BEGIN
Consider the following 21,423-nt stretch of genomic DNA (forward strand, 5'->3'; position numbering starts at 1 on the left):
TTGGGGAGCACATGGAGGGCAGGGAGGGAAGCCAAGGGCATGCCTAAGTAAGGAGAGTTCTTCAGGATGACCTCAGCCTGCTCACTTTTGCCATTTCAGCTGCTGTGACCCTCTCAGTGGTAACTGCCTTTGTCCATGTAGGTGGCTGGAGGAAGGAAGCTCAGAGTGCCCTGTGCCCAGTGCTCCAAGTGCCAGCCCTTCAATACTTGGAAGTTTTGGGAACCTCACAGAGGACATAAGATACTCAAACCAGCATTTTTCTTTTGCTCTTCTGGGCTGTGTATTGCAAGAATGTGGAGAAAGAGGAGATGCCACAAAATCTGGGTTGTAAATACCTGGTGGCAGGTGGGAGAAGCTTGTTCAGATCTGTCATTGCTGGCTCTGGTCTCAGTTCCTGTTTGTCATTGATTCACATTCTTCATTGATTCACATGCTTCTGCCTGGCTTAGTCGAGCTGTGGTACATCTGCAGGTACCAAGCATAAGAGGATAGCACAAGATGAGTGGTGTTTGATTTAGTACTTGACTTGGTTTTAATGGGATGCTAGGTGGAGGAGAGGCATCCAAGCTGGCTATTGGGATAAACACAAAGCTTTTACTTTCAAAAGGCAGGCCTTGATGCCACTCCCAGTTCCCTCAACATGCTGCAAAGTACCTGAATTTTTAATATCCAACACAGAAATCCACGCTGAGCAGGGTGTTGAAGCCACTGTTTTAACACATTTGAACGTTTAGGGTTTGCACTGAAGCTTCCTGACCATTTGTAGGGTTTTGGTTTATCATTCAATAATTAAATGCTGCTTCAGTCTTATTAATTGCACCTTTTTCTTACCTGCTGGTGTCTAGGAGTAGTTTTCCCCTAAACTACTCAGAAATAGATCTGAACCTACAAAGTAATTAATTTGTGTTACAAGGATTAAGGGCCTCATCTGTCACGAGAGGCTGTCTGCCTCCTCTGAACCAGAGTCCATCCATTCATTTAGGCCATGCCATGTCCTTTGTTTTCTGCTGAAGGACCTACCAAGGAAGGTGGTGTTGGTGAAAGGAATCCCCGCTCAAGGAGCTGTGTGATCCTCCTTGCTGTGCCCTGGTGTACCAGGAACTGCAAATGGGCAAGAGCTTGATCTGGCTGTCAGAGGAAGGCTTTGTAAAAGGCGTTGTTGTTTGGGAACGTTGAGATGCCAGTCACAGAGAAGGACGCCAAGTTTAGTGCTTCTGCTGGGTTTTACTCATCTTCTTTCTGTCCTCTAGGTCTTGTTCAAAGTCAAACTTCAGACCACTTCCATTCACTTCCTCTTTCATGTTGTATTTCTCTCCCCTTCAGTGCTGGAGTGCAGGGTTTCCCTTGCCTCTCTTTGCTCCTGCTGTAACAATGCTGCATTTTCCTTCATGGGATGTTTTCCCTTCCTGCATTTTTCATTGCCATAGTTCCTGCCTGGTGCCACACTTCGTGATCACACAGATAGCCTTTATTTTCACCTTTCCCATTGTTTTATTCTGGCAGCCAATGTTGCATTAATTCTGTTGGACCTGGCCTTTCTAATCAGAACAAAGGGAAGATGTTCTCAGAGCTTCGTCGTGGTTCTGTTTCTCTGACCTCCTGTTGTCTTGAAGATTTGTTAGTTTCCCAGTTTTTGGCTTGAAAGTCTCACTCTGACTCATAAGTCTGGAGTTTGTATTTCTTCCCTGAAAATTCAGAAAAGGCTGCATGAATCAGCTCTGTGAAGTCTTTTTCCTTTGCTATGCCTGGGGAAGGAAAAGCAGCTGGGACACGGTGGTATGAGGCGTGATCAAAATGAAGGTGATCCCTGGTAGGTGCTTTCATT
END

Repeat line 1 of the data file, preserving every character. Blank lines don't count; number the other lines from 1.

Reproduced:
Consider the following 21,423-nt stretch of genomic DNA (forward strand, 5'->3'; position numbering starts at 1 on the left):